Many of us wanted to be astronauts when we were kids. Some of us may even still daydream about it. While we lionize pioneers like Neil Armstrong and Buzz Aldrin, we now know that prolonged time in space comes with some serious health consequences. We are, after all, creatures whose anatomy evolved with gravity weighing us down. Astronauts’ nutrition and cardiovascular system can be greatly affected, and a particular risk is the loss of bone density in reduced gravity.
Here’s some fun news: A chemical engineering team from the University of California, Davis has developed a transgenic — genetically modified — lettuce that would be able to give astronauts the chemicals they need to stop their bone density loss.
Parathyroid hormone (PTH)
Astronauts can take PTH to counteract their bone density loss in space. On earth, our bones are usually in a balanced state between growth and resorption, helping us to recover from injuries. PTH helps to maintain this balance in reduced gravity, by pushing bones toward the resorption side of the spectrum. The problem is that a drug supply of PTH would eventually expire on a long space voyage.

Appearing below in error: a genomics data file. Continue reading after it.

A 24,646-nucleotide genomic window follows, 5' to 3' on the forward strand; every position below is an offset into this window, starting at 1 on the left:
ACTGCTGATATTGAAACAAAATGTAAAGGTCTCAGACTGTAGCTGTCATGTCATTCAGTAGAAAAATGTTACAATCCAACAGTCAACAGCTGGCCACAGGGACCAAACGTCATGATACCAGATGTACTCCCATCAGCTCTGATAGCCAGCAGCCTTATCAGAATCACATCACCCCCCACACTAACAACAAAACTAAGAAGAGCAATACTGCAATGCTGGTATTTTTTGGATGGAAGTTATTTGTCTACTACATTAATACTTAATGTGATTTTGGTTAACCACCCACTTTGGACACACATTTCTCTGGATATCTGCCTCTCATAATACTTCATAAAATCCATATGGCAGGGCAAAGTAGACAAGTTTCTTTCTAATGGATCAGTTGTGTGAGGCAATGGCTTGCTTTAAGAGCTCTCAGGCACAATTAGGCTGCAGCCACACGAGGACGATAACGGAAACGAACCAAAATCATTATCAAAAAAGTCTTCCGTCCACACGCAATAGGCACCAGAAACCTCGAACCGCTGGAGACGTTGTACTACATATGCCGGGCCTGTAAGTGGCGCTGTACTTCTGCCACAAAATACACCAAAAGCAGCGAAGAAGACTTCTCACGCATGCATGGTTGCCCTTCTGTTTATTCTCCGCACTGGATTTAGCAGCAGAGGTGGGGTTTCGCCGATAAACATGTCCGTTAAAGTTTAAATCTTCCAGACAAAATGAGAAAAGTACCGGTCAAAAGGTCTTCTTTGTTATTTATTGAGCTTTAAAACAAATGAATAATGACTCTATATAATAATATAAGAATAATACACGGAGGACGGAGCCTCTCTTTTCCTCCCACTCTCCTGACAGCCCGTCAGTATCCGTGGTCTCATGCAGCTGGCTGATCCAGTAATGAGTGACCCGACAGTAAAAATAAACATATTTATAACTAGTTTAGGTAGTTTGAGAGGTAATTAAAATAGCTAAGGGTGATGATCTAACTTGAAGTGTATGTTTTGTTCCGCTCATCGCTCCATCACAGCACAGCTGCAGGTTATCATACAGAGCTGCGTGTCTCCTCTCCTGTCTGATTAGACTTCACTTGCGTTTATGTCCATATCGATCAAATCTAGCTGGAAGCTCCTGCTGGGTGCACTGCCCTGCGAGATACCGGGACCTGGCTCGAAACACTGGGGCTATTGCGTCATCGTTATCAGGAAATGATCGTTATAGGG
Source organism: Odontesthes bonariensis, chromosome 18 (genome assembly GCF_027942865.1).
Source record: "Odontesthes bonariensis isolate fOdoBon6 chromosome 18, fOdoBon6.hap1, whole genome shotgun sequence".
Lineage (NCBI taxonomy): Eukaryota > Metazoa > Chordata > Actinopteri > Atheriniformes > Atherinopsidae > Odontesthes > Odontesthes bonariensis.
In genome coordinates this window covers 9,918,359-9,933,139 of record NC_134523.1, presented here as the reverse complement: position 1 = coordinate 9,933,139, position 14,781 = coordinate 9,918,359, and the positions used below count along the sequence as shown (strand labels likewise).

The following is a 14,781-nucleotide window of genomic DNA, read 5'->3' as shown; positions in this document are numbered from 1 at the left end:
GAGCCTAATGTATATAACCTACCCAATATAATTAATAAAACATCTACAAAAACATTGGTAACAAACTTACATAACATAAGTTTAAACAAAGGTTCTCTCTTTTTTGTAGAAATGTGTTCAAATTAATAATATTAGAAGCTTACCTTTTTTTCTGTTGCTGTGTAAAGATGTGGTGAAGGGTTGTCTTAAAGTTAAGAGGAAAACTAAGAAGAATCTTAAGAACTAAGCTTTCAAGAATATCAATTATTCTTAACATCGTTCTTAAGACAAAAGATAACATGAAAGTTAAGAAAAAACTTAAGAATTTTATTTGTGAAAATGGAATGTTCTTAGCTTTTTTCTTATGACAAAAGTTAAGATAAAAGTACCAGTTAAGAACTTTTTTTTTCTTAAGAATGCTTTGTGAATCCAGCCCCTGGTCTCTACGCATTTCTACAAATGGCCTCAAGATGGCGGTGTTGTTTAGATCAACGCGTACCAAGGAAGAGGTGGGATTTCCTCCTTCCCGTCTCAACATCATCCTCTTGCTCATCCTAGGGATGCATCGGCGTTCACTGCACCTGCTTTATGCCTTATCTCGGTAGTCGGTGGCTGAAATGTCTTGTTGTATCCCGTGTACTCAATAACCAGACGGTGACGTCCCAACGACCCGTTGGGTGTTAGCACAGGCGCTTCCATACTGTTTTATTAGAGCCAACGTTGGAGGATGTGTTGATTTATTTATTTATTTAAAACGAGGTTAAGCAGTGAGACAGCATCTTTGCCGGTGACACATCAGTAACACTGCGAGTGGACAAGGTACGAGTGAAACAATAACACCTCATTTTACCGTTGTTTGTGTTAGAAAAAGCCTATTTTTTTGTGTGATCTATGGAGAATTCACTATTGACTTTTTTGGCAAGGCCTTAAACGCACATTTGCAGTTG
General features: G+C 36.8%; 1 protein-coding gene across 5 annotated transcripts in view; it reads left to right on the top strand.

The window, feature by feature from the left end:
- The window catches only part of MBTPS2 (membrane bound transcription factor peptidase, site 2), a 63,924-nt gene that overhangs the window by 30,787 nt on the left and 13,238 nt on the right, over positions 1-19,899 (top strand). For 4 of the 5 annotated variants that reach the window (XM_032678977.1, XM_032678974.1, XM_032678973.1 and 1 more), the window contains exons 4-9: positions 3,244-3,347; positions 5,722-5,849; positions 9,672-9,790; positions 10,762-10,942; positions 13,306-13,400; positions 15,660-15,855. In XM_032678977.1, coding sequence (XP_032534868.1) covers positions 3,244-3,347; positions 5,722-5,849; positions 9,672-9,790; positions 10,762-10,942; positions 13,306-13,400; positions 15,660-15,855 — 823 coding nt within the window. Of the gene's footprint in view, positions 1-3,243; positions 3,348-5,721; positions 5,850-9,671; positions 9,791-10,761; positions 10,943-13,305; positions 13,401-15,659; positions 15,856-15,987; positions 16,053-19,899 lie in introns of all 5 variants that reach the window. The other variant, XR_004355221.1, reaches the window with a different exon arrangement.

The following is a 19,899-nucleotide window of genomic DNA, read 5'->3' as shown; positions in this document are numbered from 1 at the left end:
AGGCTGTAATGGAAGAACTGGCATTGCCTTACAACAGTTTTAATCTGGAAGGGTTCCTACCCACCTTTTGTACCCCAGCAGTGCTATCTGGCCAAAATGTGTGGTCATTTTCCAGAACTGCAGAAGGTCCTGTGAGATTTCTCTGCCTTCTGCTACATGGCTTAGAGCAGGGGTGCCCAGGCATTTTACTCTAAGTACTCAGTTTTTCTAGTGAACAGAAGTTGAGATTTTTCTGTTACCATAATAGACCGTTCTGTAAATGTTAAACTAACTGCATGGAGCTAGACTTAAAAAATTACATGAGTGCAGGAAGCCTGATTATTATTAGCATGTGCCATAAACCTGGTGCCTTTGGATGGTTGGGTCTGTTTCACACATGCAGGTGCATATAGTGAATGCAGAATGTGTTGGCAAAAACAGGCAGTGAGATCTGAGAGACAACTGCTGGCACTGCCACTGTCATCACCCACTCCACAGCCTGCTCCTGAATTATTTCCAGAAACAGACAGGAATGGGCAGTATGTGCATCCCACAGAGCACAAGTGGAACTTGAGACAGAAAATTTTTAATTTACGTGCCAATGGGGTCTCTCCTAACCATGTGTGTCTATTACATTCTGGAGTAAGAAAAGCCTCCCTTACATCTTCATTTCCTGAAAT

Growing PTH lettuce in space
The UC Davis team genetically modified lettuce to express a fusion protein mixing PTH with a human antibody protein. This would be safe and stable in the blood, and it would give the astronauts the PTH they need from lettuce they can grow themselves using LED lighting. The team is still working out the dosages, as in how much PTH they can introduce into the lettuce to allow astronauts to monitor their intake just by biting off the leaves.
Being able to grow their own plants and crops would be helpful for peace of mind and morale on long space journeys. More importantly, though, a space garden would give the astronauts a means to produce food with PTH and in the future, potentially, other necessary drugs for their bodies to live in space.
Here’s to daydreaming about being an astronaut the next time you’re eating a salad. Gotta eat your space greens!